Mind the gap – between who gets to work and who doesn’t. Effect on FX industry as tube staff take 163,000 days off in a year

Commuting on London Underground was hindered by the largest staff absenteeism for many years. We look at how London’s institutional and retail sector is now self-reliant and the unions that once held London to ransom today have little effect. An inside view by FinanceFeeds

In the institutional FX and interbank electronic trading epicenter of Central London, just 0.009% of Europe’s manpower generate 16.2% of all tax receipts for the European Union.

This should be a significant enough figure to demonstrate the absolute towering magnitude of the fiscal prowess of the Square Mile, and indeed when Britain completes its disengagement from the European Union, what a massive domestic producer the financial sector in London really is and how its productivity is disproportionate to any industry in the UK, and in the whole of indebted mainland Europe with its non-producing siesta countries and legacy industries of the north.

Long hours and dedicated commitment are instrumental characteristics of our rapidly developing and highly sophisticated business infrastructure, many City executives beginning their working day at 7.30am in London’s financial district, having already completed their commute by train, bus, motorcycle or bicycle, leaving the office often 12 to 13 hours later.

Note how ‘car’ was omitted from this list of means of arriving at the office. That is because London is a city in which driving to work for many people is an absolutely non-viable option because not only is there nowhere to park whatsoever, but the traffic jams and central London city toll of £8 per day would render this prohibitive.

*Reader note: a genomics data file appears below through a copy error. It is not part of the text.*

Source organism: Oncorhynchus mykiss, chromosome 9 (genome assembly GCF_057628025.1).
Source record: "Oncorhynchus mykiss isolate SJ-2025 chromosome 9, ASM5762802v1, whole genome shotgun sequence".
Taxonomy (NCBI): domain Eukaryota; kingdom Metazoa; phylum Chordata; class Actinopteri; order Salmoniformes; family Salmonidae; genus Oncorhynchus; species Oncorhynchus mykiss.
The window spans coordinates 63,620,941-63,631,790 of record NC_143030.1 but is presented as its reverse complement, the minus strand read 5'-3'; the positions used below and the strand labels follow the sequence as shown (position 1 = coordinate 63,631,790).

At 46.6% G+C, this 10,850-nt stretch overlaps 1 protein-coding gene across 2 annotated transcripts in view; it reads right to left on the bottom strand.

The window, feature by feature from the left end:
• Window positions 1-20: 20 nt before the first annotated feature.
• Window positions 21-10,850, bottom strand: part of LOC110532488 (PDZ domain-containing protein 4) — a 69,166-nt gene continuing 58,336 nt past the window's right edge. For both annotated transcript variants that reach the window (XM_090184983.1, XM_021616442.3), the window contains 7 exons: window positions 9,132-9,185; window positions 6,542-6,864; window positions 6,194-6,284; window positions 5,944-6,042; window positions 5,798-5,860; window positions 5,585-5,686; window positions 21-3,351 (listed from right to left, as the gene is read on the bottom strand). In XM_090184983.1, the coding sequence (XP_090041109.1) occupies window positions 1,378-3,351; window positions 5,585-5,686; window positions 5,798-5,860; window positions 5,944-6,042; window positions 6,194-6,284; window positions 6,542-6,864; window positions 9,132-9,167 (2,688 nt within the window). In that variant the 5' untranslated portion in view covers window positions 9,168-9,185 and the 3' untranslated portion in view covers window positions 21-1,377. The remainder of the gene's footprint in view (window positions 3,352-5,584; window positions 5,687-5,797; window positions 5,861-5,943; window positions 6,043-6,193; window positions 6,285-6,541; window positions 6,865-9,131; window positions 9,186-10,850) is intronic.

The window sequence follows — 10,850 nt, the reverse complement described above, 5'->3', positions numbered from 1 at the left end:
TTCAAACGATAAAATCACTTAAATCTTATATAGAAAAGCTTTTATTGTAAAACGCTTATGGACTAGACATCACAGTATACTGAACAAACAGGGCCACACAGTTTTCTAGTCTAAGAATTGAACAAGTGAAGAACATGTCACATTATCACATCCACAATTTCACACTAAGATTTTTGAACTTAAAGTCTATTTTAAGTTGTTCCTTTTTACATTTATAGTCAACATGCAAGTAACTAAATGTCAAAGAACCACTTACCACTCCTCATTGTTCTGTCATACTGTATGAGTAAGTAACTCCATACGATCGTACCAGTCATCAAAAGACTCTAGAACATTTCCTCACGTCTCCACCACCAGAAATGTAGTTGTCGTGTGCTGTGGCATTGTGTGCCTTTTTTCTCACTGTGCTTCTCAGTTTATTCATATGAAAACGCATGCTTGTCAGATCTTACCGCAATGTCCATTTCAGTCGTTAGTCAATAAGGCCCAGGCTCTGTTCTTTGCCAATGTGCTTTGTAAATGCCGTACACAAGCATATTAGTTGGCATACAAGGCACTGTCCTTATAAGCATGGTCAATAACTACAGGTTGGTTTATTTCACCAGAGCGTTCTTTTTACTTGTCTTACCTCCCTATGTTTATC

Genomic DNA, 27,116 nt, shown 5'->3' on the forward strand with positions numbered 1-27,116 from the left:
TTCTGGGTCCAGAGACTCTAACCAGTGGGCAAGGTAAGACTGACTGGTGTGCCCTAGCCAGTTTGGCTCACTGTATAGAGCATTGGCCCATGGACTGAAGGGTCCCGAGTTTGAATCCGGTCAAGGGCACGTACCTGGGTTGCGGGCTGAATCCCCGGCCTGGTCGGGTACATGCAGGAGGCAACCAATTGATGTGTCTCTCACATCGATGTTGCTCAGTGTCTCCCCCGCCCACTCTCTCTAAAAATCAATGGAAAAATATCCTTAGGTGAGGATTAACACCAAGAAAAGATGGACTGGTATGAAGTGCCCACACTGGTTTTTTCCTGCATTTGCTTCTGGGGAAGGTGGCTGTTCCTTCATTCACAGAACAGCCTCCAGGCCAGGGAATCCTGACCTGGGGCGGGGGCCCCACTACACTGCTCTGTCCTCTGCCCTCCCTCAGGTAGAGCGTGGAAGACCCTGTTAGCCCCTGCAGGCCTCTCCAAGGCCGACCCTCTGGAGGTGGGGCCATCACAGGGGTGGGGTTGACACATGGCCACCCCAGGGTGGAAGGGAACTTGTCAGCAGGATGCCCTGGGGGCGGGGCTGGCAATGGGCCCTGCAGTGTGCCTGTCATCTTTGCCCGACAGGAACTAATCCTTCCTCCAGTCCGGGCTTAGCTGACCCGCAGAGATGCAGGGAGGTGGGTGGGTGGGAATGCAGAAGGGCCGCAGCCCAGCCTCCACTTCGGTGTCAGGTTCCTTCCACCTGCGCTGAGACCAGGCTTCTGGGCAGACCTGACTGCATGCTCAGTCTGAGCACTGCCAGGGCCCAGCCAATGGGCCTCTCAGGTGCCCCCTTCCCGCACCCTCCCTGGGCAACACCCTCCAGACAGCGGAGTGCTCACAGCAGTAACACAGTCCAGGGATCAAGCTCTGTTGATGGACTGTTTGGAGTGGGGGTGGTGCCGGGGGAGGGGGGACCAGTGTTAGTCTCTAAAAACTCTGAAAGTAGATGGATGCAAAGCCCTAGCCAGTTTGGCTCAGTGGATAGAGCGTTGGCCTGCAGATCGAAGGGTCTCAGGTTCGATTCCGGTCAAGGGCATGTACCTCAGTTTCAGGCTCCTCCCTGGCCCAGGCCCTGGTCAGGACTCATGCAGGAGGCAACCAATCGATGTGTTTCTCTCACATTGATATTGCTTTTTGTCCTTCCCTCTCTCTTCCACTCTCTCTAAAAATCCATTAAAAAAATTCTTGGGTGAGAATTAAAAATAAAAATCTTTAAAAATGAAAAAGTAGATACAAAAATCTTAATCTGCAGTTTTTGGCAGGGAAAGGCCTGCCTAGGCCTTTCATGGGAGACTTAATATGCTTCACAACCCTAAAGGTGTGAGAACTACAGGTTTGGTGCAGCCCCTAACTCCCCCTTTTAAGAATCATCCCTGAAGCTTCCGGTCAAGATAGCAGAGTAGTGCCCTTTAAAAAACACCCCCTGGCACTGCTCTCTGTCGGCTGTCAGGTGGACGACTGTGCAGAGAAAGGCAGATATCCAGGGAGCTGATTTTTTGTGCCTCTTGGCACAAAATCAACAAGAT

Thus, many are reliant on the British public transport system. A system upon which this article is being composed today between Reading and London Paddington.

A truly great system it is, too. Indirectly, this public transport system, with its wifi and air conditioned carriages, is enabling the efficiency of London’s financial powerhouse, transporting its executives as well as their commercial customers.

That is, when its employees turn up for work.

Transport for London, which operates the London Underground system, is an organization among whose staff lead-swinging is not completely unheard of, and last year, the attendance record set a new level in empty-chair syndrome.

Transport for London, like many government-funded organizations, is obliged to report absenteeism from work of its employees and the cost associated with this, and has now stated that in 2015, 163,000 sick days were taken by its employees, which is the highest level in five years and more than twice the national average.

Industrial action reared its head, too, with unions (largely the left-wing Transport and General Workers Union) routinely having explained that they would invoke strike action involving workers on the Night Tube (which stops at 12.00AM on most lines.)

The per employee absenteeism figures for London Underground staff works out at around 9.2 days a year. This compares with an average number of sick days for London workers of 3.5 days annually. UK-wide, the average is 4.5 sick days a year and it is quite clear that the institutional and retail electronic trading sector, and its associated technology and liquidity businesses, has one of the lowest absentee records in the British workplace.

People in our industry, within top quality firms, are committed to their work, and in London are astute professionals with vast experience who are cornerstones of the entire industry worldwide.

By causing public transport cancellations and the inability to arrive at the office, an effect on business can be vast.

Yesterday, Conservative transport spokesman for the Greater London Authority, Keith Prince, spoke out on the impracticalities caused to business in London due to such absenteeism.

“London commuters suffer delayed and cancelled services due to understaffing on a daily basis and it is an important issue that must be addressed” he said.

The question is, that in today’s fully hosted, ultra low latency trading environments, where institutional liquidity can be provided to and from all corners of the globe from pretty much anywhere, can the functionality of our business continue even if there are transport outages and our executives can work from home?

Electric dinosaur, or essential conveyance?